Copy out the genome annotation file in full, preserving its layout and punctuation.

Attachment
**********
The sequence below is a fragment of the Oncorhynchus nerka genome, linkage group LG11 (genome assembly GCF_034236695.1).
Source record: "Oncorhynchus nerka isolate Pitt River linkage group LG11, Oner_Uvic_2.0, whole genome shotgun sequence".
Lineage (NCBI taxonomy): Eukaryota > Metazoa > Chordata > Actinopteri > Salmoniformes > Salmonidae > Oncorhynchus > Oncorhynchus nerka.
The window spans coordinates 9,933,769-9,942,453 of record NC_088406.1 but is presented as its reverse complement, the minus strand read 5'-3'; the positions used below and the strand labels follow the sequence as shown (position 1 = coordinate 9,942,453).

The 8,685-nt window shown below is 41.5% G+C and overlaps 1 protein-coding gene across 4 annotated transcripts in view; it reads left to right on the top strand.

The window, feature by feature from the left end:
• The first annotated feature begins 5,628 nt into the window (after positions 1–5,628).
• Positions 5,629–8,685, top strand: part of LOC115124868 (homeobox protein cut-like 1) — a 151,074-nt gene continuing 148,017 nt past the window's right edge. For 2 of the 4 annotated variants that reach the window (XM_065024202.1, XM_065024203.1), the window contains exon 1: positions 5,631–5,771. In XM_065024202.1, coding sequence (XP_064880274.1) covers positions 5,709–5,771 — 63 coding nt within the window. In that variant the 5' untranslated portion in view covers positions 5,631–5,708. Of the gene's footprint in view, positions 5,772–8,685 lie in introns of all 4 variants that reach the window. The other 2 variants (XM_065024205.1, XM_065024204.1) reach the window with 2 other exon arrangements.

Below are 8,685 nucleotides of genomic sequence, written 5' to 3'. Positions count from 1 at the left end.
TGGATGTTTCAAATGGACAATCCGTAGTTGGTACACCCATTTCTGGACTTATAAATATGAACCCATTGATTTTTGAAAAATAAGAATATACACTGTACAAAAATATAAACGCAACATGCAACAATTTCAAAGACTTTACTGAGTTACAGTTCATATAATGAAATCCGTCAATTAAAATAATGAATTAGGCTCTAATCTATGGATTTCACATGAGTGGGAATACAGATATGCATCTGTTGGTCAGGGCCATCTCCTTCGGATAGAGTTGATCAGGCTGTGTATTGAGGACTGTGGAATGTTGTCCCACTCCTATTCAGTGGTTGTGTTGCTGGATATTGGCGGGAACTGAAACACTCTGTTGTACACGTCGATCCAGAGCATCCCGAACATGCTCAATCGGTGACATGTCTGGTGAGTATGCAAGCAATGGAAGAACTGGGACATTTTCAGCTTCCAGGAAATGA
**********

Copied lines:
The sequence below is a fragment of the Oncorhynchus nerka genome, linkage group LG11 (genome assembly GCF_034236695.1).
Source record: "Oncorhynchus nerka isolate Pitt River linkage group LG11, Oner_Uvic_2.0, whole genome shotgun sequence".
Lineage (NCBI taxonomy): Eukaryota > Metazoa > Chordata > Actinopteri > Salmoniformes > Salmonidae > Oncorhynchus > Oncorhynchus nerka.
The window spans coordinates 9,933,769-9,942,453 of record NC_088406.1 but is presented as its reverse complement, the minus strand read 5'-3'; the positions used below and the strand labels follow the sequence as shown (position 1 = coordinate 9,942,453).

The 8,685-nt window shown below is 41.5% G+C and overlaps 1 protein-coding gene across 4 annotated transcripts in view; it reads left to right on the top strand.

The window, feature by feature from the left end:
• The first annotated feature begins 5,628 nt into the window (after positions 1–5,628).
• Positions 5,629–8,685, top strand: part of LOC115124868 (homeobox protein cut-like 1) — a 151,074-nt gene continuing 148,017 nt past the window's right edge. For 2 of the 4 annotated variants that reach the window (XM_065024202.1, XM_065024203.1), the window contains exon 1: positions 5,631–5,771. In XM_065024202.1, coding sequence (XP_064880274.1) covers positions 5,709–5,771 — 63 coding nt within the window. In that variant the 5' untranslated portion in view covers positions 5,631–5,708. Of the gene's footprint in view, positions 5,772–8,685 lie in introns of all 4 variants that reach the window. The other 2 variants (XM_065024205.1, XM_065024204.1) reach the window with 2 other exon arrangements.

Below are 8,685 nucleotides of genomic sequence, written 5' to 3'. Positions count from 1 at the left end.
TGGATGTTTCAAATGGACAATCCGTAGTTGGTACACCCATTTCTGGACTTATAAATATGAACCCATTGATTTTTGAAAAATAAGAATATACACTGTACAAAAATATAAACGCAACATGCAACAATTTCAAAGACTTTACTGAGTTACAGTTCATATAATGAAATCCGTCAATTAAAATAATGAATTAGGCTCTAATCTATGGATTTCACATGAGTGGGAATACAGATATGCATCTGTTGGTCAGGGCCATCTCCTTCGGATAGAGTTGATCAGGCTGTGTATTGAGGACTGTGGAATGTTGTCCCACTCCTATTCAGTGGTTGTGTTGCTGGATATTGGCGGGAACTGAAACACTCTGTTGTACACGTCGATCCAGAGCATCCCGAACATGCTCAATCGGTGACATGTCTGGTGAGTATGCAAGCAATGGAAGAACTGGGACATTTTCAGCTTCCAGGAAATGA